Table scrapes 

Uncorking festival options

Scheduling your Cornucopia weekend used to be a straight up process.

Crush, then after-party one night, winemaker dinner the next, workshops during the day and brunch on Sunday.

Friday night was all about trying to survive four-inch heels for nine-plus hours of trekking between Crush, the Bearfoot Bistro’s Masquerave and Araxi’s Bubbles, Rhythm and Deep Sea after-parties.

Saturday was cramming in as many workshops as your pounding head would permit and then browsing the Westin’s artisan market (in Uggs) as long as your aching feet would permit, with time left over to squeeze into a cocktail dress for a winemaker dinner.

Sunday was left to brunch. Over the last four festivals, I’ve never been able to pace myself to be able to wake up, let alone find room for yet another dining experience.

But this year, break out your cotton stretch pants for breakfast and invest in a two-inch heel. Whistler’s biggest food and wine festival now requires some decision making, with a record four after-parties, two Crush and brunch dates and scattered winemaker dinners throughout the weekend, extending all the way to Monday morning.

Tickets are now on sale for Cornucopia, Whistler’s 11 th annual celebration of food and wine, Nov. 8 to 12 in Whistler.

If you want to, you could sit down to a set-course meal paired with wines every night of the festival.

Elements really gets things rolling early this year with a Thursday night dinner with Pentage winery. Araxi follows on the Friday with Kendall-Jackson digging deep into their cellar for the winery’s 25 th anniversary.

The Mountain Club hosts Best of the Northwest wines and Fifty-Two 80 Bistro brings in DeLille Cellars on the Saturday.

Sunday wields the largest playbill: Après with Albert Bichot, Cinnamon Bear Bar and Grille with See Ya Later Ranch, Ric's Grill with Quails Gate, and The Wine Room in the Fairmont Chateau Whistler with The Longshadow's Project.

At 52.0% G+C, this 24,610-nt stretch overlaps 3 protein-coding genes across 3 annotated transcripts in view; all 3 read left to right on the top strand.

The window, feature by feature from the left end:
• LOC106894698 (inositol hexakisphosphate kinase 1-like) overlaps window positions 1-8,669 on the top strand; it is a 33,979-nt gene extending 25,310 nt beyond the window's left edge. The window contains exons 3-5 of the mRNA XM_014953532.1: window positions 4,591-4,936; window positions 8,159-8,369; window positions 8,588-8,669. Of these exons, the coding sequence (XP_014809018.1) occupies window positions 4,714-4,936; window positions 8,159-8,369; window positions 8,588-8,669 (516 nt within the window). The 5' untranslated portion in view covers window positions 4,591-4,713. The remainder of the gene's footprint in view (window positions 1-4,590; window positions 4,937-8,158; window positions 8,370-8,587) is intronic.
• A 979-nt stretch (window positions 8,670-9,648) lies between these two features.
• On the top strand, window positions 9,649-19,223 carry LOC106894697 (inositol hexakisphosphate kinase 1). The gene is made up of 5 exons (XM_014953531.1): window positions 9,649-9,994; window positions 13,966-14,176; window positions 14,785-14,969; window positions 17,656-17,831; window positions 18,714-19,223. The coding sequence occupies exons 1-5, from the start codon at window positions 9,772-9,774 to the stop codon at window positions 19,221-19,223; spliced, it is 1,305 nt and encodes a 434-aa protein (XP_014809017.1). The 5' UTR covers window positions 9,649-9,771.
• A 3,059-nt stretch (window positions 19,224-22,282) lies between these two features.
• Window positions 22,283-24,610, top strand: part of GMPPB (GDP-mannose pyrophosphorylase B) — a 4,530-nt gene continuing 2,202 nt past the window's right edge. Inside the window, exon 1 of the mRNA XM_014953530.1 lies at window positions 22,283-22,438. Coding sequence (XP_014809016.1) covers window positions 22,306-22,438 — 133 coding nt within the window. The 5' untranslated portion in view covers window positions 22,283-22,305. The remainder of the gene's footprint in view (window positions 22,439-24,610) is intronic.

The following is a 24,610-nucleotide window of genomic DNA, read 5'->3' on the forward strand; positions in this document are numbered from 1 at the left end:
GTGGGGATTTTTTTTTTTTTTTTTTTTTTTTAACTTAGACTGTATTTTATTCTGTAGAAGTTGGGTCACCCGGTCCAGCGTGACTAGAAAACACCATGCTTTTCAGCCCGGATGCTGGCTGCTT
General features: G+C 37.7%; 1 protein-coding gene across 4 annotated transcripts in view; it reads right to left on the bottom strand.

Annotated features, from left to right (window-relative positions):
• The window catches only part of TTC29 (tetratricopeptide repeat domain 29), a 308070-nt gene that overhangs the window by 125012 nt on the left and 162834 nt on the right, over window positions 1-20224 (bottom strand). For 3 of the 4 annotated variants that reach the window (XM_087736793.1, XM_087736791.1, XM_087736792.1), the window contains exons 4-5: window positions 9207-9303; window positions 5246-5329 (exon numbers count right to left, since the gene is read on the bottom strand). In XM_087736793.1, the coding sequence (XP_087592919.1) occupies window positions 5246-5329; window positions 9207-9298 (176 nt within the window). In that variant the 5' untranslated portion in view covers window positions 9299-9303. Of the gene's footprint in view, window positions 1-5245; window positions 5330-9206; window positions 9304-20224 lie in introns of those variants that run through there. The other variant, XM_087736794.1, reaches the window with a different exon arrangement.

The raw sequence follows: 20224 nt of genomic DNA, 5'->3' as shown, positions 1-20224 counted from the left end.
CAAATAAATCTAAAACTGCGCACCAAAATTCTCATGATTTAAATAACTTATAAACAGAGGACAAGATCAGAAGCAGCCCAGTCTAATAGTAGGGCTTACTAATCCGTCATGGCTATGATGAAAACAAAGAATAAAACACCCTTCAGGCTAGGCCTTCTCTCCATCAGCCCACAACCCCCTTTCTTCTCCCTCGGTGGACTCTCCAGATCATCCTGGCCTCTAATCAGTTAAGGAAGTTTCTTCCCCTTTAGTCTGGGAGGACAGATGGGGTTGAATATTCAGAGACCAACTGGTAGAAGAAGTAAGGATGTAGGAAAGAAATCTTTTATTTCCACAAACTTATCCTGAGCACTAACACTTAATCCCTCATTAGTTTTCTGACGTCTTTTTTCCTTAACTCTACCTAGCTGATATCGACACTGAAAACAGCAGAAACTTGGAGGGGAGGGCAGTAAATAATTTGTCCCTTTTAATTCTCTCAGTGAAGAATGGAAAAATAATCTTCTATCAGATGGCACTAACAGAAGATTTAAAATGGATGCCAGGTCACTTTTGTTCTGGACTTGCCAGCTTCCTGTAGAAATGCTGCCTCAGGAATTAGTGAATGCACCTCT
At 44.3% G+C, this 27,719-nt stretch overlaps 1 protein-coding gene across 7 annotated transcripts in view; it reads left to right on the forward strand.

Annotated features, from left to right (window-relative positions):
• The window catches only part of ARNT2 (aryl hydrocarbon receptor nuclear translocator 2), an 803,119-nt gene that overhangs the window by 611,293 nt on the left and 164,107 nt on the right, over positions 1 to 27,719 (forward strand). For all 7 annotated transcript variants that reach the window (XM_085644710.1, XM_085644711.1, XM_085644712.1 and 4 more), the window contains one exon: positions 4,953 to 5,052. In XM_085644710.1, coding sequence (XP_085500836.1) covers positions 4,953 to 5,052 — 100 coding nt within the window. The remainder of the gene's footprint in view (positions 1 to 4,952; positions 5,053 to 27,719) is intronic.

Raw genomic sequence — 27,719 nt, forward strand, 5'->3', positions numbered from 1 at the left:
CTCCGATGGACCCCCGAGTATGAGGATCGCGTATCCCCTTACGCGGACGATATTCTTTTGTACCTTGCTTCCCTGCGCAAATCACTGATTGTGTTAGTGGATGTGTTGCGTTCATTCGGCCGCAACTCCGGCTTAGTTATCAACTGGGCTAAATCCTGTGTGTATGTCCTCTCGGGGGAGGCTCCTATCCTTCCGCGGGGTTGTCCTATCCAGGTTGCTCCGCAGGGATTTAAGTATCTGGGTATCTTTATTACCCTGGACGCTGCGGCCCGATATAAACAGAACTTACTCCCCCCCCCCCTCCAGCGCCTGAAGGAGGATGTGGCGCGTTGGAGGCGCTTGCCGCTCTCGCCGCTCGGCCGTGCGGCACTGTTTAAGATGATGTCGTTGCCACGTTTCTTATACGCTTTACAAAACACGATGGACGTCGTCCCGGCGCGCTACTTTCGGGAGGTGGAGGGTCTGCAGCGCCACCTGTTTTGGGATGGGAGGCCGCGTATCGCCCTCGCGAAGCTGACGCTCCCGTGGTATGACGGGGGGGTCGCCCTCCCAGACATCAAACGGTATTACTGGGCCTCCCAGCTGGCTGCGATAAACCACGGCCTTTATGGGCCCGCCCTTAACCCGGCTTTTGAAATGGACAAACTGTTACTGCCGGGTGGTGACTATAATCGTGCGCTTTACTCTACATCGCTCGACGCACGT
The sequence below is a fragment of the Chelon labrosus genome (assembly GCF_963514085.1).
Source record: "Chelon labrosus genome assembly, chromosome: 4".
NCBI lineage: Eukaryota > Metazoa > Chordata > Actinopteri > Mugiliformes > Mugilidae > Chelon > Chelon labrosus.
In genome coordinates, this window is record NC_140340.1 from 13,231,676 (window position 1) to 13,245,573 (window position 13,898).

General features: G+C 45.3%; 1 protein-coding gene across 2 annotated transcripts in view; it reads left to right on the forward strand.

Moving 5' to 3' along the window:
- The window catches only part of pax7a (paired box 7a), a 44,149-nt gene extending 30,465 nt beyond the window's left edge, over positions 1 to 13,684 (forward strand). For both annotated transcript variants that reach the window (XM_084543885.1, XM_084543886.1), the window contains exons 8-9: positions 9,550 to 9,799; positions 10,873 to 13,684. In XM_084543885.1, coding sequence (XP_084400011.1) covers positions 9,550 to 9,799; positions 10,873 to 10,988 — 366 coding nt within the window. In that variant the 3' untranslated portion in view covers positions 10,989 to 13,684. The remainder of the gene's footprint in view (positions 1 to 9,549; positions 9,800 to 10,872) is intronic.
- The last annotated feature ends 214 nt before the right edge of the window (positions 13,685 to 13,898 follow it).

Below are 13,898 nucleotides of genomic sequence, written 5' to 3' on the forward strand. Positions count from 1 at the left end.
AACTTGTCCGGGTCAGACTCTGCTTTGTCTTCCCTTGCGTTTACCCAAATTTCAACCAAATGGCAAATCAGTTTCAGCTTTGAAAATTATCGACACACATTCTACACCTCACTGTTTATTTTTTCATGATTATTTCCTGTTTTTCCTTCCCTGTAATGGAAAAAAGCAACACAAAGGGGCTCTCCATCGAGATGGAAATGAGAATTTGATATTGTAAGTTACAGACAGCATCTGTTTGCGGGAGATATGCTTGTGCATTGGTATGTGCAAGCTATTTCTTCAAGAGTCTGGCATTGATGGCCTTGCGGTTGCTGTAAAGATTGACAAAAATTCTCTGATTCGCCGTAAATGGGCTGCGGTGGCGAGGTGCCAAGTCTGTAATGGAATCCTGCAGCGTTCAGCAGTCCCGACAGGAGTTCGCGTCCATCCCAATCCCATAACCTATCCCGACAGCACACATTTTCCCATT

While there are fewer restaurants hosting winemaker dinners this year — dinners at Hy’s, Quattro and the Bearfoot Bistro will be missed — the festival hosts more after-parties than ever.

The infamous Masquerave takes a dark night this year. The Hilton is trying to take a cut of the action with the new Arti Gras after-party. The description of body painting and masks with the caution that it may be “even a little bit risqué!” sounds awfully familiar — although the Cajun food fare is new.

The Mountain Club showcases canapés with live jazz, funky house and burlesque dancers, and Ric’s Grill will have a 007 atmosphere with the Casino Royale after-party.

Jack Evrensel’s fourth annual Bubbles, Rhythm and Deep Sea After-Party is class and sophistication all the way from fresh shucked oysters and Doc Fingers’s jazz music to bubbly and fresh-fruit martinis.

Like Bubbles, the Whistler Arts Council’s ARTrageous Party is another return favourite. Artists are the stars of this creative celebration, with a little food and wine on the side.

There are more nights to choose from with the Crush! Gala Grand Tasting hosted over two nights instead of one. After selling out 1,400 Crush tickets six weeks out last year, Tourism Whistler officials added a second event. Friday or Saturday, take your pick at sampling the wares of 15 restaurants and 75 wineries for the festival’s signature event.

Wineries not wielding enough varietals or production to make it into the Crush showcase will be featured during the workshop component of the festival.

New this year, the Mini Tasting Series gets festivalgoers swishing and swirling boutique wineries from select regions, including parts of Italy, the Rhone Region, Worldly Whites, Spanish Whites, Cool Climate Chile, and Organic Wines.

Green thinking works its way into the schedule: In addition to an organic wine tasting, the festival includes the Artisan Market at the Westin, Chef’s Trip to the Farm (already sold out) and Viking Series: Take the Slow Road Home.

New workshops get people excited about wine in innovative ways, such as the Wine Smackdown where moderator David Scholefield will referee a panel of wine experts, each advocating their favourite wine region, while returning sell-out workshops such as the 6 th Annual Rare Wines by Anthony Gismondi and Kasey Wilson get guests sipping on out-of-the-ordinary wines.

So start looking for something larger than an evening bag for this year’s festival. Along with cab fare, a day planner to keep you on course for your busy weekend of open options is a must.

Tickets are now on sale, ranging from $30 for a tasting series to $250 for certain winemaker dinners.

Visit cornucopiawhistler.com for details.

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